More rules and regulations, lockdown extensions and strategies are being put in place by countries across the globe, to minimise the fallout from Covid-19.
Reports one day of a country in Europe tightening-up, then the next day in Asia or Africa.
Closer to home, more recently it was Botswana, Zimbabwe, and South Africa.
Yesterday it was Namibia's turn, with restrictions extended and no spectators allowed at sporting events. And time limits set on the duration of gatherings, added.
Worldwide governments are in an invidious position.
They are faced with challenges of finding what is best and should be done to delicately balance safeguarding the health of the population with the need for a functional economy.
So unsurprisingly, like elsewhere, here in Namibia too among the people gloom and doom abound all round. Uncertainty incubates worry that in turn can result in stress and panic.
One empathises with the many youngsters who yearn to return to school to resume lessons.
At the start of this new year there is a noticeable absence of those oodles of resolutions and plans on what can and should be done better.
As for the business sector, clearly fewer if any new projects and expansions are being hatched.
It makes the new year's start rather different from what we are accustomed to, doesn't it?
The usual gung-ho ness, energy and can-do-will-do attitude that normally prevails as a new year kicks off, is missing.
That popular expression that the show is not over until the fat lady sings, is often used as a proverb. Cautions how unwise it is to presumptuously project the outcome of an event that is still in progress.
Despite all the talk of a new-normal, uncertainty is a long way from over.
Contemplating the future and planning for more than six months ahead is just a non-starter in the absence of even knowing what that new normal is or what it will be.
Under the prevailing uncertainty, seemingly for now it is best, at home and at work, to just carry on as close to normal as possible.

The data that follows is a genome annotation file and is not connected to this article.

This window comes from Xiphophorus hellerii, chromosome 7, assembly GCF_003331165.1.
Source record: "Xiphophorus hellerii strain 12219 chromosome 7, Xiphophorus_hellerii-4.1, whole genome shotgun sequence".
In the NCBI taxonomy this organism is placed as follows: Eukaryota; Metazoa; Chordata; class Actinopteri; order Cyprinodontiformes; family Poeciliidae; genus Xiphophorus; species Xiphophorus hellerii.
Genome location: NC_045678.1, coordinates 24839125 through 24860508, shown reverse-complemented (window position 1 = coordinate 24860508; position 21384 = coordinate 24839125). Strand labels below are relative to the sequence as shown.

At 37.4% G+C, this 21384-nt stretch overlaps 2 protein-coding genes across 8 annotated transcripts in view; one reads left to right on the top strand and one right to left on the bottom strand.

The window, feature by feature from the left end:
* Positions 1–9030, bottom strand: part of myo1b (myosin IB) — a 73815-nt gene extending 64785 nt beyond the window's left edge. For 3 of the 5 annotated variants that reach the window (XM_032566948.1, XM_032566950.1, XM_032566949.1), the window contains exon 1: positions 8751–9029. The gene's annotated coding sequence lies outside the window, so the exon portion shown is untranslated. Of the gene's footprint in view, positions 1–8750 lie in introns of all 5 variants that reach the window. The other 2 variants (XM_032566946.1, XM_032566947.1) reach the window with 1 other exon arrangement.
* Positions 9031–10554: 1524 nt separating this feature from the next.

But one craves for clarity, finds it progressively harder to wait for that fat lady to sing, so that the horrific show finally ends.
At the best of times, for plebs like us, dealing with the public sector, overzealous civil servants, or civil serpents as some would say, and navigating that maze of bureaucracy can be quite challenging.
But there is light at the end of the tunnel.
Namibia is putting e-governance systems in place and in this regard the inland revenue department at the Ministry of Finance appears to be leading the pack.
Electronic governance, more widely known as e-governance, is service provision by the government of a country, using electronic platforms.
The aim is less interaction with officials by making available government services electronically, in a more convenient, efficient, and transparent manner.
Ending with applause for good service rendered by Lydia Handunge at the Ministry of Finance in Windhoek.
Do not just take it from me.
Handunge is so keenly helpful when registering on the Itas platform, as many visiting the tax department will attest.
And minister Ipumbu Shiimi, she is not even a civil servant! Handunge is a security official in the employ of Namibia Protection Services.